Search results for Etaples.

018: Winter 1986


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038: Summer 1993


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25 May 1917 : Pte Charles Henry Gill


His parents were Amos (a warp dresser) and Annie. At the 1911 Census the family were living at 49 St John St, Silsden, nr Keighley, Yorkshire.  Older brother and Victor, ages 16 and 14, were 'clog iron makers'.  Charles enlisted on 2nd March 1916 and called up for service on 1 February 1917. He spent two months in the Home Reserve. According…

21 October 1917 : Pte Friend Whitwam


Zachariah Friend was a card dealer at a woollen mill. Friend was baptised 25 April 1877. Friend had two sisters, Clara and Sarah. At the time of the 1901 Census, Friend lived with his parents and younger sister Sarah at 126 George Street. Both Friend and Sarah worked in a woollen mill, Friend as a cloth finisher. Later that year, on 2 Novem…

9 December 1917: Pte James George Churchill


James was the son of William and Rosetta Ann Churchill and they lived at . His mother died in 1901 when he was six.  He married 17 year old Mabel Tomson (born on Christmas Day 1895) in October 1913 - their daughter Mabel Florence was born the following month on 12 Nov 1913. They had a second child, George James, born 1 Feb 1915. They lived in Ho…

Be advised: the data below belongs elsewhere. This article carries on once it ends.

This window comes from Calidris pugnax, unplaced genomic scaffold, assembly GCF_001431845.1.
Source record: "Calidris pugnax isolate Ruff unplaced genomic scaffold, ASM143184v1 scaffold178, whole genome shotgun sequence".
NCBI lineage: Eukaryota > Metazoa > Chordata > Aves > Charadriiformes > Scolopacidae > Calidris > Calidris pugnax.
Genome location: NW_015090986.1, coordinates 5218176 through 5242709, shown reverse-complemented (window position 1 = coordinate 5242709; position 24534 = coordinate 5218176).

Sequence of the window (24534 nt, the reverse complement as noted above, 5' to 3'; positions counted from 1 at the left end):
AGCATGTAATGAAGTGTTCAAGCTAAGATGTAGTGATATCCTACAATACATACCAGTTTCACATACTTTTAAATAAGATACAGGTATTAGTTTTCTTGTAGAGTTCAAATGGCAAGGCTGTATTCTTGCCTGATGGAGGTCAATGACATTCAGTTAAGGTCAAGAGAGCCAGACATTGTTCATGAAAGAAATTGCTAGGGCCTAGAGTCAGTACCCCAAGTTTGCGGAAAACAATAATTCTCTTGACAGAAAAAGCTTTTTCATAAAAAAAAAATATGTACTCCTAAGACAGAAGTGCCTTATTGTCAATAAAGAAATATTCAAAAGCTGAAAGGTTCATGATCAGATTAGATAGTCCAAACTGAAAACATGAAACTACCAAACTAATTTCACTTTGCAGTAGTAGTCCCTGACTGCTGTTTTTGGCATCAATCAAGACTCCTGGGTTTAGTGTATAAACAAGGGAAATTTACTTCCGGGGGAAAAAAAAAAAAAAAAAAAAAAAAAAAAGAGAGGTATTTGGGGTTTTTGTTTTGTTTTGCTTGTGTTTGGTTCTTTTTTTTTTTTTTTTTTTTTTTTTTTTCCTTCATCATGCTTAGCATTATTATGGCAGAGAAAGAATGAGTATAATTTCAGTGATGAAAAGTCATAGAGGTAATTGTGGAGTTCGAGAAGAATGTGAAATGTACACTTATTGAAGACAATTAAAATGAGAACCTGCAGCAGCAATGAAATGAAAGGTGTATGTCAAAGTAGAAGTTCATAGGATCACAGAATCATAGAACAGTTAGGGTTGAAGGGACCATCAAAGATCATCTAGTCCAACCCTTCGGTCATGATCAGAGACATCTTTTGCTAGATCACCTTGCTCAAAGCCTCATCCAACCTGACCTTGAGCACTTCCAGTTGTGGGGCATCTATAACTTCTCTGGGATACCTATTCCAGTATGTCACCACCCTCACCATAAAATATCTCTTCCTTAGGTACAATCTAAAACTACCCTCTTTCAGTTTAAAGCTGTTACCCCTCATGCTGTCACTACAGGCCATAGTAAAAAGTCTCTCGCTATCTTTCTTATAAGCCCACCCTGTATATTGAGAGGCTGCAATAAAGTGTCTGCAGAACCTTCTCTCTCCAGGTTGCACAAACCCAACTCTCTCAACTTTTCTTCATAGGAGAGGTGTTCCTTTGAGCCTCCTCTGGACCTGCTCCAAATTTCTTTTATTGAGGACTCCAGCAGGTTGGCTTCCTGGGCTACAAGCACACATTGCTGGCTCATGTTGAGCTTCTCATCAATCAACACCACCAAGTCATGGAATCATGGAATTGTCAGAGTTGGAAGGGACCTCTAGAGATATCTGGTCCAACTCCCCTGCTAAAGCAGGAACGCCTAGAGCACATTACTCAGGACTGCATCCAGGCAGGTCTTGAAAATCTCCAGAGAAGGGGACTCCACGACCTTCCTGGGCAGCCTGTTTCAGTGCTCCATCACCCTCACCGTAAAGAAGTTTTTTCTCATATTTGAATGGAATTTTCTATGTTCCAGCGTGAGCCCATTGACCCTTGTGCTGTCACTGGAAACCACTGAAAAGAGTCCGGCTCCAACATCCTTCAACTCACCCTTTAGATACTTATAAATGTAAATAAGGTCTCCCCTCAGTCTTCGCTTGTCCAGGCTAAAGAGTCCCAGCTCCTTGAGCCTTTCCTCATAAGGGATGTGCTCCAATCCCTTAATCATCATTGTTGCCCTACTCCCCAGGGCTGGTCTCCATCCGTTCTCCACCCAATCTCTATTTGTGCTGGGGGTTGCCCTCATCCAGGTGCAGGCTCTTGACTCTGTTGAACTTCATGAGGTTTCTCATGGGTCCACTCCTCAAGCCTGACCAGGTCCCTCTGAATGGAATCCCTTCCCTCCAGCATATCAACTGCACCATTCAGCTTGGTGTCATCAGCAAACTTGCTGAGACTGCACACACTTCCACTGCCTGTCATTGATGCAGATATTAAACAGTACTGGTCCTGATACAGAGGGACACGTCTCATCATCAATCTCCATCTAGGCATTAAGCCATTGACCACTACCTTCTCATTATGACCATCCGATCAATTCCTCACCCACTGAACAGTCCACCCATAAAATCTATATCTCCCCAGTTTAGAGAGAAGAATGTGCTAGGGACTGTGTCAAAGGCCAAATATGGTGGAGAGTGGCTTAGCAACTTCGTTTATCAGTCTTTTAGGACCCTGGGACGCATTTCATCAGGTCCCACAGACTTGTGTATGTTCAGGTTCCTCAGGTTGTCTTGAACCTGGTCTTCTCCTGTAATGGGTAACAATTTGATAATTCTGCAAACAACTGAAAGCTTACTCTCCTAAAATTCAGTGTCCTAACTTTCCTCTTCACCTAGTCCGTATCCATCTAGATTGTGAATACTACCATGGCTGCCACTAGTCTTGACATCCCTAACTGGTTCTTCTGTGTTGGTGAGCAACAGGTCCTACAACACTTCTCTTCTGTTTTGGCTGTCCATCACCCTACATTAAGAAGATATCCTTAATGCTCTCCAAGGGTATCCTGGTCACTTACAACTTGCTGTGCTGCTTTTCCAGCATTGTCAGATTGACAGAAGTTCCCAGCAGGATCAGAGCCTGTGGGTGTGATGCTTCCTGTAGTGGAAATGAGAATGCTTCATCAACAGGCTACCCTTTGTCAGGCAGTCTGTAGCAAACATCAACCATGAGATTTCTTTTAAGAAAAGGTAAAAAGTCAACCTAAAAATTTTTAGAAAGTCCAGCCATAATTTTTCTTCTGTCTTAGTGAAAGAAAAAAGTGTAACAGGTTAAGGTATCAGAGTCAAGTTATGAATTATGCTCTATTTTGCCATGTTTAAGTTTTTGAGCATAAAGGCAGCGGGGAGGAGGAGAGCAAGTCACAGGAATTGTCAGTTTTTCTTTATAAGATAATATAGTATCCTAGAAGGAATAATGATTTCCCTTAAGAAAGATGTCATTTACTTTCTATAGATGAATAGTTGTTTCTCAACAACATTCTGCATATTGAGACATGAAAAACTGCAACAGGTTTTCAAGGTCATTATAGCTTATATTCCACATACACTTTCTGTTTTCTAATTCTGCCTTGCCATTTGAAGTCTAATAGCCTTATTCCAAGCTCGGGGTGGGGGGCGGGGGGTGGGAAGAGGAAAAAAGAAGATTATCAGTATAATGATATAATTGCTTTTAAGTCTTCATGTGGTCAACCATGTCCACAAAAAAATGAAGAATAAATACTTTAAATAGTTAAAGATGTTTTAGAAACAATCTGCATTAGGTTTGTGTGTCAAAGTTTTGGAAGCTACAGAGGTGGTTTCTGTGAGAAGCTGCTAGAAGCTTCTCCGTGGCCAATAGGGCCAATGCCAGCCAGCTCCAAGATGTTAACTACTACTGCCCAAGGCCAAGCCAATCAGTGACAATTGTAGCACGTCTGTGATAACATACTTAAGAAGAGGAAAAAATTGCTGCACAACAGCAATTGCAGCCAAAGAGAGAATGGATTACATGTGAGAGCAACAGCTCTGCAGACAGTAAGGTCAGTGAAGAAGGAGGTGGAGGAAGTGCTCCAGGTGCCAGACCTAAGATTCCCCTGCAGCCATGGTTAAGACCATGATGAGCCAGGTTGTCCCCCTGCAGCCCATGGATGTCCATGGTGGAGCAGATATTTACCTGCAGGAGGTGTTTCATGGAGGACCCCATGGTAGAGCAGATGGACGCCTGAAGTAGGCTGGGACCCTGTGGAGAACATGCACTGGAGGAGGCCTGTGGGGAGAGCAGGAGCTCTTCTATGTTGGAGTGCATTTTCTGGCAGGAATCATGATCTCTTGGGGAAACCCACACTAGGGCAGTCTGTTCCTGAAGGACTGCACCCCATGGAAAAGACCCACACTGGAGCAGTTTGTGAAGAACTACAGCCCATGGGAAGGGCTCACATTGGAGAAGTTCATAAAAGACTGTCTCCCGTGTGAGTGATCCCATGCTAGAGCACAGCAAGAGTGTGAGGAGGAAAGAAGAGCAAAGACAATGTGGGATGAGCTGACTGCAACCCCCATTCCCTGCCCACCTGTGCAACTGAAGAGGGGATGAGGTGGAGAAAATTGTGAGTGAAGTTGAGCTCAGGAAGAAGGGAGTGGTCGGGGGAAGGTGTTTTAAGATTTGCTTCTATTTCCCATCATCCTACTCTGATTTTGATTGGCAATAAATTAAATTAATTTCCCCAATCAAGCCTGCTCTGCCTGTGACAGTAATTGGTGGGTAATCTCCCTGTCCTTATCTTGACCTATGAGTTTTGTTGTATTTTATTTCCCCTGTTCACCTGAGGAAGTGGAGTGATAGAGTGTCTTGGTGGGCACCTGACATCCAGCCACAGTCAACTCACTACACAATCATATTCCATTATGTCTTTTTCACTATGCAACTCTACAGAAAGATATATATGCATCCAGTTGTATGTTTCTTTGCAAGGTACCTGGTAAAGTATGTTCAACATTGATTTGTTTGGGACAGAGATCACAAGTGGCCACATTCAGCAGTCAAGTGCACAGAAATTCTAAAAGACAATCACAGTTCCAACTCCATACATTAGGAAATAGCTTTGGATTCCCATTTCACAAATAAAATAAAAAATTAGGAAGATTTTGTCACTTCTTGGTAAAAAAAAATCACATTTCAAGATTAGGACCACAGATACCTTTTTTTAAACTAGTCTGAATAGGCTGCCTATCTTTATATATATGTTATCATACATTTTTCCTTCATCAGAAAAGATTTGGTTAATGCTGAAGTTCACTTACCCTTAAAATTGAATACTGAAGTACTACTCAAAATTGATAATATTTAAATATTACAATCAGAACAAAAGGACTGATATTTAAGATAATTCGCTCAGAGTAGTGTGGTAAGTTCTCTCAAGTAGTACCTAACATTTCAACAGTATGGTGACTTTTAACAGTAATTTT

20 May 1917 : Pte James Ewart


His parents were John Ewes of 6 Romilly Road, Cardiff, a jeweller’s manager and Charlotte (née Ireland). James was one of four children. He was educated in Manchester and Wakefield. In 1901 the family lived at 92 Llanfair Road, Cardiff. In 1911, the family lived at 102 Llanfair Road and all three grown up children were working as clerks for …

George Horey's Parents’ Pilgrimage to the Somme 1923


Some of the most moving photographs in the 40-year archive of The Western Front Association are those featuring the bereaved – the people forced to pick up the pieces and continue with their lives having lost a loved one in the war. Their pain all too often appears visceral. That is very much the case with these pictures of London tram conductor G…

From ceremonial duties to First Ypres and beyond: The 1st Life Guards and their single worst day of the war


This is a brief account of one cavalry regiment's war which reached its nadir in unlikely circumstances whilst they were in a supposedly safe location on the French coast re-training for a new role. The story starts and ends at Etaples Military Cemetery. The cemetery is – as those who have visited it – a vast and (for its size) relatively rarely v…

Betty Stevenson – ‘the Happy Warrior’


Within days of the war being declared the YMCA established recreation centres in the United Kingdom – largely near railway stations and other places where large numbers of troops were likely to be gathering. By the end of 1914, similar centres had been established at Le Havre in France and later in other areas of France. Above: The first YMCA H…